WASHINGTON, May 25 (UPI) -- A fairly heavy dose of acetaminophen for five years or longer was associated with an estimated 38 percent lower risk of prostate cancer, U.S. researchers say.
Study leader Eric Jacobs, an American Cancer Society epidemiologist, examined the association between acetaminophen use and prostate cancer incidence among 78,485 men in the Cancer Prevention Study II Nutrition Cohort.
Data on acetaminophen were obtained from a questionnaire completed at study enrollment in 1992 and updated using follow-up questionnaires in 1997 and every other year thereafter.
There were 8,092 incident prostate cancer cases identified from 1992 to 2007. Of this group, current regular use of acetaminophen -- more than 30 pills per month -- for five years or more was associated with lower risk of overall prostate cancer by 38 percent. Regular use of acetaminophen for less than five years duration was not associated with prostate cancer risk.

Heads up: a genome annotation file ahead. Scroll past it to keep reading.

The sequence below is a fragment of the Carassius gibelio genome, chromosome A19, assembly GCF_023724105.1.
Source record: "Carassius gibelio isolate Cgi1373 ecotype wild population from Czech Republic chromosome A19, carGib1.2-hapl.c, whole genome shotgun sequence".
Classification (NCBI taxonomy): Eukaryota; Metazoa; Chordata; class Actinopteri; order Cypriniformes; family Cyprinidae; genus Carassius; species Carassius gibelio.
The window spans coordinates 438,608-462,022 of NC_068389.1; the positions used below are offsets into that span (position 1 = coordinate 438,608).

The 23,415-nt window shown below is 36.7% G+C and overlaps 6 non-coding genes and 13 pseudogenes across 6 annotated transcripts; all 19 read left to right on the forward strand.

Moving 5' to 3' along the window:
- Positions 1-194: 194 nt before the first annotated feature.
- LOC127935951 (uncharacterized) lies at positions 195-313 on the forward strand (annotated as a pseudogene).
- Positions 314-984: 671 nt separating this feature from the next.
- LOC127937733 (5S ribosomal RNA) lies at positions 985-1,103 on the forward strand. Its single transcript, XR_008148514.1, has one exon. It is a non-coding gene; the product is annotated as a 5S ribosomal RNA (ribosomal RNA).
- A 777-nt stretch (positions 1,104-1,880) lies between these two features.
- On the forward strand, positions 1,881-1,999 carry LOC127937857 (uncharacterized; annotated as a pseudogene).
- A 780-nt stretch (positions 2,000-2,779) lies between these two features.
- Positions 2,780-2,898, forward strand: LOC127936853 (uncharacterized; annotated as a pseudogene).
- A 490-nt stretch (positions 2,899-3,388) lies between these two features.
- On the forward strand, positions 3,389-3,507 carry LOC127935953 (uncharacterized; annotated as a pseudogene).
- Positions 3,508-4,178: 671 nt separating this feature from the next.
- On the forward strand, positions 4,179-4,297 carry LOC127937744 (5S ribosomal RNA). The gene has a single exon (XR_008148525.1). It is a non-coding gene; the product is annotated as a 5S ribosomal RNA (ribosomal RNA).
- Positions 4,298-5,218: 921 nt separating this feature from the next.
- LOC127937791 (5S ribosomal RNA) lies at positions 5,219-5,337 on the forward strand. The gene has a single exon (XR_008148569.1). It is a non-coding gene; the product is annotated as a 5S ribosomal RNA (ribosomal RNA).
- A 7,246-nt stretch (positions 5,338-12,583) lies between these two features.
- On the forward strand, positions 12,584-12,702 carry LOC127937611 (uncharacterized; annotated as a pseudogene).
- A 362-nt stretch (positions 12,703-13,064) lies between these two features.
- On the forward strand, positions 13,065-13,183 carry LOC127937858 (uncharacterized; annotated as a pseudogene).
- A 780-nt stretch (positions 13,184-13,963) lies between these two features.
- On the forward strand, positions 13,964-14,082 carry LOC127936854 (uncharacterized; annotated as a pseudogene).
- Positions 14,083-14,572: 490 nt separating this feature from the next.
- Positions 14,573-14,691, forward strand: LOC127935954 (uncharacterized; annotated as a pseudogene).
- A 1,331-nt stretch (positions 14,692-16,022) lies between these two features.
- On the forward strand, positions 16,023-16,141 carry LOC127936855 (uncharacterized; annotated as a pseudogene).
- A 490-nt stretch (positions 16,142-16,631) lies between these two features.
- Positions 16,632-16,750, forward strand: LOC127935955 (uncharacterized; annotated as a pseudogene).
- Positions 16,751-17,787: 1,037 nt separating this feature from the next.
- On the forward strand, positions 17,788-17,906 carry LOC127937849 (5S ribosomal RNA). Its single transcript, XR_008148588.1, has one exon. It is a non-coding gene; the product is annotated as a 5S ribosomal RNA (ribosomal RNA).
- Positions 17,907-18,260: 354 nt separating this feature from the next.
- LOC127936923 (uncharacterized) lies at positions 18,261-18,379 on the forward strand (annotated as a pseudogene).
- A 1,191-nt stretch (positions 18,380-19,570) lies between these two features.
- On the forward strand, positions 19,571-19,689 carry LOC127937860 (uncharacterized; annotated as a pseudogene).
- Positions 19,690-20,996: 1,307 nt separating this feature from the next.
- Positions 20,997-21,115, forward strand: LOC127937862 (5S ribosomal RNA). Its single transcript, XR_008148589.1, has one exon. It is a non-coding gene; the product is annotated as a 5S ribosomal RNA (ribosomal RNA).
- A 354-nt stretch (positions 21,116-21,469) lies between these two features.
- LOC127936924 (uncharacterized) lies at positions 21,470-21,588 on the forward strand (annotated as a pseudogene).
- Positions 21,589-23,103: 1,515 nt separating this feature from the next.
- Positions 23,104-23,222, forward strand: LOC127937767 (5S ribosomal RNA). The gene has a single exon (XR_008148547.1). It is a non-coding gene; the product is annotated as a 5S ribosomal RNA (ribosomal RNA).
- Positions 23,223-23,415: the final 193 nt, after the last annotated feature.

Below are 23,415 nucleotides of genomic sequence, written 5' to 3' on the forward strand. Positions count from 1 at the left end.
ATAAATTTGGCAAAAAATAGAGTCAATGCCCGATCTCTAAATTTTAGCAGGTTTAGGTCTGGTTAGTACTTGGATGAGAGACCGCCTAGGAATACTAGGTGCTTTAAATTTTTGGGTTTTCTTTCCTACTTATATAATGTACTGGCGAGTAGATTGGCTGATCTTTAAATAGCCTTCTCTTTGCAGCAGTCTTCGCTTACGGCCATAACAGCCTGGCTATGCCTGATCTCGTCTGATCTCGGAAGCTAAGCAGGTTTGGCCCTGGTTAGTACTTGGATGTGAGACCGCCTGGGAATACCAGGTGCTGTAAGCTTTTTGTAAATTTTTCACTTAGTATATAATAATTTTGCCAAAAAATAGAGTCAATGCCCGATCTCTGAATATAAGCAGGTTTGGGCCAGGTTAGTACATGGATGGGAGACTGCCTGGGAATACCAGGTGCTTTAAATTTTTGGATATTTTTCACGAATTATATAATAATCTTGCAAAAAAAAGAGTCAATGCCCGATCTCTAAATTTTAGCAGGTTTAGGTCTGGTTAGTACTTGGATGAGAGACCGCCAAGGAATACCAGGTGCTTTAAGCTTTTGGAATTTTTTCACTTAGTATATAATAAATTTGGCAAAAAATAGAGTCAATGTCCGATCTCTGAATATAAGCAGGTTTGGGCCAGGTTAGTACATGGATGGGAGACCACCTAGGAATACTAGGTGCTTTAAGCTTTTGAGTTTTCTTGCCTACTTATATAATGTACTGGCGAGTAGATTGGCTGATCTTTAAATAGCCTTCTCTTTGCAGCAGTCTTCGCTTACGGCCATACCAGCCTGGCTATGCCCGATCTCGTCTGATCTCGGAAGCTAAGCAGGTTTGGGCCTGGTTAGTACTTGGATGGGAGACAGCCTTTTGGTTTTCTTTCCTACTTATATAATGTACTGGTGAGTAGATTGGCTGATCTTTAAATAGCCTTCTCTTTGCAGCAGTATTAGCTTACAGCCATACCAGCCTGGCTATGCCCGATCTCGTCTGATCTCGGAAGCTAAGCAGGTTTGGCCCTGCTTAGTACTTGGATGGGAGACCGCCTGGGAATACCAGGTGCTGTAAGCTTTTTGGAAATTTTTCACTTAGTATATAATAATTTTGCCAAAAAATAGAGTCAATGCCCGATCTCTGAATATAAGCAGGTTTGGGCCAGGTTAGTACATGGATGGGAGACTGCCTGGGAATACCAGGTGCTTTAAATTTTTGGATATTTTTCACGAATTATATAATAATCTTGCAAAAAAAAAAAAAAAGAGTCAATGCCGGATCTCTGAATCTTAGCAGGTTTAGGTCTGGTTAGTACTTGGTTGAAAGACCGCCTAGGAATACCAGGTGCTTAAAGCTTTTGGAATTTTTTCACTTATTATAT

"While the results of this observational study suggest that long-term regular acetaminophen use may be associated with lower prostate cancer risk, our findings require replication by other studies, and do not justify use of acetaminophen to prevent prostate cancer," Jacobs says in a statement. "Acetaminophen is considered relatively safe when used at recommended doses but unintentional acetaminophen overdose is an important cause of acute liver failure. Still, results of this study could lead to further research on acetaminophen that might provide biological insights about the process of prostate cancer development and how this process could be slowed."